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West will end Libyan conflict: Obama
Tripoli, MAY 27 (Agencies):.
Published on 27 May. 2011 11:19 PM IST
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The United States and France are united in their resolve to finish the job in Libya, US President Barack Obama said on Friday, after Tripoli offered a truce but not Muammar Gaddafi’s departure.
Two international rights groups, meanwhile, said on Friday Gaddafi’s forces are indiscriminately attacking towns in the Nafusa mountains of western Libya, sending residents fleeing, with some being forced to live in caves. “We are joined in our resolve to finish the job,” Obama said after talks with French President Nicolas Sarkozy at the G8 summit in the French resort of Deauville. Obama and Sarkozy said they have a convergence of views of a series of key issues during their talks, which lasted around 45 minutes, just before the wider summit considered the implications of the Arab Spring.
“We agreed that we have made progress on our Libya campaign,” Obama said. But the US leader warned that the “UN mandate of civilian protection cannot be accomplished when Gaddafi remains in Libya directing his forces in acts of aggression against the Libyan people.”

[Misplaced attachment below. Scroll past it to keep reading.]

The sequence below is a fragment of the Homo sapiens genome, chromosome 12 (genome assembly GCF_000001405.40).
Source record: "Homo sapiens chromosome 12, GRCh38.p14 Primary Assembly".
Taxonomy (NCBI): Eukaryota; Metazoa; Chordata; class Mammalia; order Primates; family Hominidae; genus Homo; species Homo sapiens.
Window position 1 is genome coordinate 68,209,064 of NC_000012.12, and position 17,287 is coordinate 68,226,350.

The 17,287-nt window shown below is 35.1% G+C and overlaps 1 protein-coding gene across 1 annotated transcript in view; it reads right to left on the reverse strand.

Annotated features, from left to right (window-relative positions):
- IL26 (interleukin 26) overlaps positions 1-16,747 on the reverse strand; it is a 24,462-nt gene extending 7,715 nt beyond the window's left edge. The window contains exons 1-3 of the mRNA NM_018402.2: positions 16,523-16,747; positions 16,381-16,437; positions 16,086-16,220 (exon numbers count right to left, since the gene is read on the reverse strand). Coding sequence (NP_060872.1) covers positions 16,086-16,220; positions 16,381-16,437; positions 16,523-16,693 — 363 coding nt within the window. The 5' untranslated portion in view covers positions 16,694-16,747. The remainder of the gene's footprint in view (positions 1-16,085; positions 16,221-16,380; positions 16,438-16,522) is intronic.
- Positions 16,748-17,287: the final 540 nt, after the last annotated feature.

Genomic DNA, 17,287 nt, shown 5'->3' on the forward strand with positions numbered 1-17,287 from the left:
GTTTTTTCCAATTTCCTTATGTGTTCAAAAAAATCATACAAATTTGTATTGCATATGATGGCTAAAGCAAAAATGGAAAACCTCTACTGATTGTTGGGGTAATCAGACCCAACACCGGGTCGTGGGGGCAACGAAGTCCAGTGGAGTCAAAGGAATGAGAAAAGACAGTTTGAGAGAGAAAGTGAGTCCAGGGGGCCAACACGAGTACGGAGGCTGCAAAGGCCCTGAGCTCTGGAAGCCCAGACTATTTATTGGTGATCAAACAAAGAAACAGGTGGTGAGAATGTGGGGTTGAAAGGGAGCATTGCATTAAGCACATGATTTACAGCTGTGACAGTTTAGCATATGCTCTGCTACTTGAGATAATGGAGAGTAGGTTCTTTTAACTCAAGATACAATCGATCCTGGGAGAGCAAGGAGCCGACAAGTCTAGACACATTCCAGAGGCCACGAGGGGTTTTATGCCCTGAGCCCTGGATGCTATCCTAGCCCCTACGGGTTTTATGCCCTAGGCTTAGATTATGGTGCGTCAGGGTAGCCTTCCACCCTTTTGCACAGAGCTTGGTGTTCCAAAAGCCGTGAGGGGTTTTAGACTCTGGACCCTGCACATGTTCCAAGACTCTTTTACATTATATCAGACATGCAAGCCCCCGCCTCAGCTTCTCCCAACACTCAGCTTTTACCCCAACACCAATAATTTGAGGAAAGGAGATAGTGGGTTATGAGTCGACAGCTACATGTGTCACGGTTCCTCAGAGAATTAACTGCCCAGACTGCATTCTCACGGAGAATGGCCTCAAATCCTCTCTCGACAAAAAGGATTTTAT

“We are joined in resolve to finish the job.”
The United States provided the bulk of the firepower blitz which launched the NATO campaign in Libya, but has since taken on a support role with European nations, especially France and Britain to the fore.
The leaders of the G8 powers were to tell Gaddafi on Friday that he has lost all legitimacy and must step down, according to a draft version of their summit statement. The leaders were still meeting, and it was not immediately clear if they would authorise the strong language in the draft, with Russia in particular keen to promote a negotiated settlement to the Libya civil conflict.
The commander of the NATO mission in the north African nation said meanwhile that Gaddafi’s forces have laid landmines around the rebel-held city of Misrata. “This morning’s reports showed that a minefield was laid in the Misrata area,” Lieutenant General Charles Bouchard told a Brussels news conference.
A medic in Misrata said that Gaddafi’s forces had on Thursday launched Grad rocket attacks killing three people and wounding 20 on the outskirts of Libya’s second city, which was besieged for more than two months until rebels recaptured it.
“Three people were killed and 20 wounded, including a child, in Dafnia,” a few kilometres (miles) west of Misrata on the road to Zliten, the medic said.
“They were struck by long-range missiles,” he said.
The Libyan regime on Thursday said Tripoli was seeking a monitored ceasefire.
“We have asked the United Nations and the African Union to set a date and specific hours for a ceasefire, to send international observers and take the necessary measures” to end combat, Prime Minister Baghdadi al-Mahmudi said. Mahmudi, speaking to reporters in Tripoli, said previous “ceasefires announced by the regime have not been respected by any of the parties.” This time the government wanted “all sides to stop fighting, especially NATO”.

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